I know my betrayal is necessary. I’m intentionally causing those good people to struggle, and I hope by God’s good grace to continue. LGBT+ people struggle unseen and unacknowledged in the Adventist church. Straight Adventists need to feel this hidden struggle. Nor is the pain I’ve caused in any way comparable to the extreme stress and resulting mental health challenges LGBT+ people face as a result of unaffirming theology. Yet I know that for some it has felt like I punched them in the stomach. I’ve been told as much.

If I have betrayed my church, my betrayal is the best way I know of being faithful. It’s a holy betrayal.

So why does part of me want to say sorry? I guess for the simple reason that I hurt people I love and who love me. ‘Sorry’ is not the right word and apology is not what is owed. I need to be clear about that. I have no shame and no regret but know I am in the center of God’s calling in the ministry I am doing now. I do want to acknowledge something I haven’t before. Here’s what I would like to say, if it’s not too late, if anyone I’ve hurt is listening:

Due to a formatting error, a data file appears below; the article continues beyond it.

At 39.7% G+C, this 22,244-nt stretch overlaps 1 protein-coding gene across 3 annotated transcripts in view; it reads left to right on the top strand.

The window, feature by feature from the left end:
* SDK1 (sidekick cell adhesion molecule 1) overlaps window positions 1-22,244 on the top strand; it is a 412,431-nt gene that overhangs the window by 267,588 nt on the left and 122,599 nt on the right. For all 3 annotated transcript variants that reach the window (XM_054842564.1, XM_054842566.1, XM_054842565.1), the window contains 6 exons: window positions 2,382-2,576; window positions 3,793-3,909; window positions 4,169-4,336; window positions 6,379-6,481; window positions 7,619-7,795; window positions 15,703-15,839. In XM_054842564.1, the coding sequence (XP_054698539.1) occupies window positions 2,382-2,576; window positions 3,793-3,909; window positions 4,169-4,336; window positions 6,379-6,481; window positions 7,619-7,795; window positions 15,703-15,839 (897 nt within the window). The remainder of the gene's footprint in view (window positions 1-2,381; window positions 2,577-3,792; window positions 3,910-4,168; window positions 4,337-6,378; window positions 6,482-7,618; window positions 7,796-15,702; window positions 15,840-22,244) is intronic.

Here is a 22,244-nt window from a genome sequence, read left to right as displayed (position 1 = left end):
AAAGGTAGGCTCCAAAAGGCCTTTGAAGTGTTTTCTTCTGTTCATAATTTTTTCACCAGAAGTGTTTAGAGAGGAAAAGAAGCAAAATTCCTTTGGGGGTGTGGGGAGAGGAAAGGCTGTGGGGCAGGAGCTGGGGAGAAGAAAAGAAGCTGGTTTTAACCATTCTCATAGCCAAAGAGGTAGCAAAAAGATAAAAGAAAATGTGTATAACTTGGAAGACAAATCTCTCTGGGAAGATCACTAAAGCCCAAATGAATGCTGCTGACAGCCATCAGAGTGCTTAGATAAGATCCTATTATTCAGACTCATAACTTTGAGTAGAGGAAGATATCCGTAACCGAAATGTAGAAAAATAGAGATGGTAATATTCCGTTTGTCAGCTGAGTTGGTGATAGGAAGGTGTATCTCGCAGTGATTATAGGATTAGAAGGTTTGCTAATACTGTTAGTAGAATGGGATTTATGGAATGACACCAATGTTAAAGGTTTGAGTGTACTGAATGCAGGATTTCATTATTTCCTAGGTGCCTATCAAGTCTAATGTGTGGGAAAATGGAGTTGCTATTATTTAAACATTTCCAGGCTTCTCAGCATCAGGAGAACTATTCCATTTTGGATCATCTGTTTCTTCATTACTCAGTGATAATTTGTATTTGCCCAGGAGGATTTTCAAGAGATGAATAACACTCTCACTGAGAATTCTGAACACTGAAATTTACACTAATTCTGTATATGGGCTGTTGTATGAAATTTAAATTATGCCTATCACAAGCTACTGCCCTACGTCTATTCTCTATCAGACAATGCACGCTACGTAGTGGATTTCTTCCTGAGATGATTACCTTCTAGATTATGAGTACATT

“I now see past my own pain enough to acknowledge yours. I know you are not malicious but well-intentioned. I see that I’ve undermined the work we were doing together and how hard that could be. I can accept that you are hurt too. I know things are forever changed between us, but I hope they aren’t over.”

If you think I owe the church an apology, I guess this is the best I can do. There is healing in these words for me; I hope there is for others as well.

And this is important because I know my story is not unique. So many of us LGBT+ Christians who are in traditional denominations or coming out of them are in this struggle, and so many of the people we left behind are struggling as well. Perhaps my words can be of some help. If I’ve missed the mark, remember, every blog post is a heresy.

What now? What hope remains for people who have so hurt each other? What reconciliation can there be after such gut-wrenching mutual betrayal?

I don’t know. But for some reason I feel hopeful.

Maybe my hope comes from this: we are all trying to follow Jesus, and even if we don’t know how to manage this mess, Jesus does.

5 comments